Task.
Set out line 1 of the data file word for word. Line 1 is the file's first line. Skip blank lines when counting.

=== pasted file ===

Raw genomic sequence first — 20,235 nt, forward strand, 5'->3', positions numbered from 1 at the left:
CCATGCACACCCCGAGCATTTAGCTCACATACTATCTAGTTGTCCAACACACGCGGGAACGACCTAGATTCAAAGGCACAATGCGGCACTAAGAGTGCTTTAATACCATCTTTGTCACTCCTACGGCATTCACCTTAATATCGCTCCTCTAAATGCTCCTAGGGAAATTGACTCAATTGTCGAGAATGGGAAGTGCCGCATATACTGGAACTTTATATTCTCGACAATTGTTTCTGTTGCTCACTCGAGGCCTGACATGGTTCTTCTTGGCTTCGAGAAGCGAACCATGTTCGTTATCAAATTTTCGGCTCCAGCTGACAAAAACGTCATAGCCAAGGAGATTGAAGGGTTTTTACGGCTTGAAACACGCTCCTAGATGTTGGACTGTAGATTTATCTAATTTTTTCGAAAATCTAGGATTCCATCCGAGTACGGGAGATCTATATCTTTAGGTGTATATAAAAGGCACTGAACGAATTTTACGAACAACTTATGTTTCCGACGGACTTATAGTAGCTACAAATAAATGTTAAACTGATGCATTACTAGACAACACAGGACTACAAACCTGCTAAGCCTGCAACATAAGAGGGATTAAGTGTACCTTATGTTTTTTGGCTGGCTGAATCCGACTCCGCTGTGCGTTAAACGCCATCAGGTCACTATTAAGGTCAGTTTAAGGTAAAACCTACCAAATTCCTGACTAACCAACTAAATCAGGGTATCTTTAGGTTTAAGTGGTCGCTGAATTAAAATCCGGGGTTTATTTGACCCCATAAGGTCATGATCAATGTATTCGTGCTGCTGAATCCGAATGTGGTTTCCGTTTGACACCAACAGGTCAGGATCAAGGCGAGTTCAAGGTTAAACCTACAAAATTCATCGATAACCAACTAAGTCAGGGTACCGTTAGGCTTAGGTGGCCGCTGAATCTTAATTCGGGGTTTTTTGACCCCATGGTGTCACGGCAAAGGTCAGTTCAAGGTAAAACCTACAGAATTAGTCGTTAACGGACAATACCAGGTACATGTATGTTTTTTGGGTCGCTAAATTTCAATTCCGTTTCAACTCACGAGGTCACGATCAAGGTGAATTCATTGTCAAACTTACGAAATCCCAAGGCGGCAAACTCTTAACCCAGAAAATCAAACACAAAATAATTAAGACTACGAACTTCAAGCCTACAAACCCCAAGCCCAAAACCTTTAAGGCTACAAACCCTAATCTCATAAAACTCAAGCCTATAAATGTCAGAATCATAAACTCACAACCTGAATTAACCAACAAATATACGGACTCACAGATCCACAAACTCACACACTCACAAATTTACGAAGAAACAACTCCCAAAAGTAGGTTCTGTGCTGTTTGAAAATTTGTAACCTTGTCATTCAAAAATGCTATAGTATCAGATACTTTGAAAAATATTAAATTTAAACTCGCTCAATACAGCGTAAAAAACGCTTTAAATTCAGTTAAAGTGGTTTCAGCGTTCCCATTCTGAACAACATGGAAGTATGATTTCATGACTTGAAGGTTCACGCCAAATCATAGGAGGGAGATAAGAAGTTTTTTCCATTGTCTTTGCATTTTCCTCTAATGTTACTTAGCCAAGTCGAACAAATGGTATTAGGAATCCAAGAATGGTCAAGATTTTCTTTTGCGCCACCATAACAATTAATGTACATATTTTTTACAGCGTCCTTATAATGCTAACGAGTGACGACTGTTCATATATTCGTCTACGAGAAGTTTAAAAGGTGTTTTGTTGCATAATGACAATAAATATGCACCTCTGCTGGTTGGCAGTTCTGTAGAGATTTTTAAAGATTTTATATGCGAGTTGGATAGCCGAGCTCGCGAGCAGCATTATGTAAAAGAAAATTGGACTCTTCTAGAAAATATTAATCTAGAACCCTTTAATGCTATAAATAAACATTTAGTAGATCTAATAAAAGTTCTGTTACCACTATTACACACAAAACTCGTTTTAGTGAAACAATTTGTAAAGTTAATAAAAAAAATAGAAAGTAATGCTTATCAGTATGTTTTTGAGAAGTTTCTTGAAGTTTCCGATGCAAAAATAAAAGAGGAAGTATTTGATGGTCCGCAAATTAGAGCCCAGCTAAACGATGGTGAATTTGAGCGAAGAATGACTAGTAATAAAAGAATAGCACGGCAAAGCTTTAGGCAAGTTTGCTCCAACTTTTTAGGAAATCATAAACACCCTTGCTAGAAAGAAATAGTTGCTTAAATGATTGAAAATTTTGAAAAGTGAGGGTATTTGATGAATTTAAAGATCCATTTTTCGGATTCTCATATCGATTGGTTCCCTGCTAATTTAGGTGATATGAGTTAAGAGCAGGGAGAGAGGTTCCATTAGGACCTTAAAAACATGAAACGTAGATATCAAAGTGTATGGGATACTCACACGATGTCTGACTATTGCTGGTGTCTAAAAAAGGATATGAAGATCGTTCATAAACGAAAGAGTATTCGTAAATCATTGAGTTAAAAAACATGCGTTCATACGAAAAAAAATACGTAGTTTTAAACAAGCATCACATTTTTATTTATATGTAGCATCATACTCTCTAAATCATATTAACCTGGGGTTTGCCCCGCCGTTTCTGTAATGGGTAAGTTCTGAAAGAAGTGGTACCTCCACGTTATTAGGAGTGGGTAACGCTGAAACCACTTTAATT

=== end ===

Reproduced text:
Raw genomic sequence first — 20,235 nt, forward strand, 5'->3', positions numbered from 1 at the left: